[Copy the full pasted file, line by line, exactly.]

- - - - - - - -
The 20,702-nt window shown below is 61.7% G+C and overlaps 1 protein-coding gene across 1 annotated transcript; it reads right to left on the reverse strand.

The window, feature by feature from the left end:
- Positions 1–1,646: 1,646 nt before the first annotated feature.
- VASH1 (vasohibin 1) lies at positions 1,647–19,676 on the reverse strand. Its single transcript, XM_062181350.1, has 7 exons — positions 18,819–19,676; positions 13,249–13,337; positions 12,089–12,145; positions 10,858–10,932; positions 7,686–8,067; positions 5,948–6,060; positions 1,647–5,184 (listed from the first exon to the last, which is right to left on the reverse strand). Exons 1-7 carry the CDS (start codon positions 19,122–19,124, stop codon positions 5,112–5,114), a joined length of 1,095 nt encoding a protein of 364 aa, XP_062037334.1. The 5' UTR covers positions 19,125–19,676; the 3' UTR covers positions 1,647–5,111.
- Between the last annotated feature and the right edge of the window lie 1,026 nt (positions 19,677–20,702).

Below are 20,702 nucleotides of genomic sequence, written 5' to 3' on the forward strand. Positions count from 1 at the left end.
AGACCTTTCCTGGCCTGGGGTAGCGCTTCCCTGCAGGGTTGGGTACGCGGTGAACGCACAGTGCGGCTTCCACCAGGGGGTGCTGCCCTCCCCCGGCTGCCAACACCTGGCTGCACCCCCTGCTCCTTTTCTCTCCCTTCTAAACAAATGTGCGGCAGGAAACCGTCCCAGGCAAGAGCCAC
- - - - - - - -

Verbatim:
The 20,702-nt window shown below is 61.7% G+C and overlaps 1 protein-coding gene across 1 annotated transcript; it reads right to left on the reverse strand.

The window, feature by feature from the left end:
- Positions 1–1,646: 1,646 nt before the first annotated feature.
- VASH1 (vasohibin 1) lies at positions 1,647–19,676 on the reverse strand. Its single transcript, XM_062181350.1, has 7 exons — positions 18,819–19,676; positions 13,249–13,337; positions 12,089–12,145; positions 10,858–10,932; positions 7,686–8,067; positions 5,948–6,060; positions 1,647–5,184 (listed from the first exon to the last, which is right to left on the reverse strand). Exons 1-7 carry the CDS (start codon positions 19,122–19,124, stop codon positions 5,112–5,114), a joined length of 1,095 nt encoding a protein of 364 aa, XP_062037334.1. The 5' UTR covers positions 19,125–19,676; the 3' UTR covers positions 1,647–5,111.
- Between the last annotated feature and the right edge of the window lie 1,026 nt (positions 19,677–20,702).

Below are 20,702 nucleotides of genomic sequence, written 5' to 3' on the forward strand. Positions count from 1 at the left end.
AGACCTTTCCTGGCCTGGGGTAGCGCTTCCCTGCAGGGTTGGGTACGCGGTGAACGCACAGTGCGGCTTCCACCAGGGGGTGCTGCCCTCCCCCGGCTGCCAACACCTGGCTGCACCCCCTGCTCCTTTTCTCTCCCTTCTAAACAAATGTGCGGCAGGAAACCGTCCCAGGCAAGAGCCAC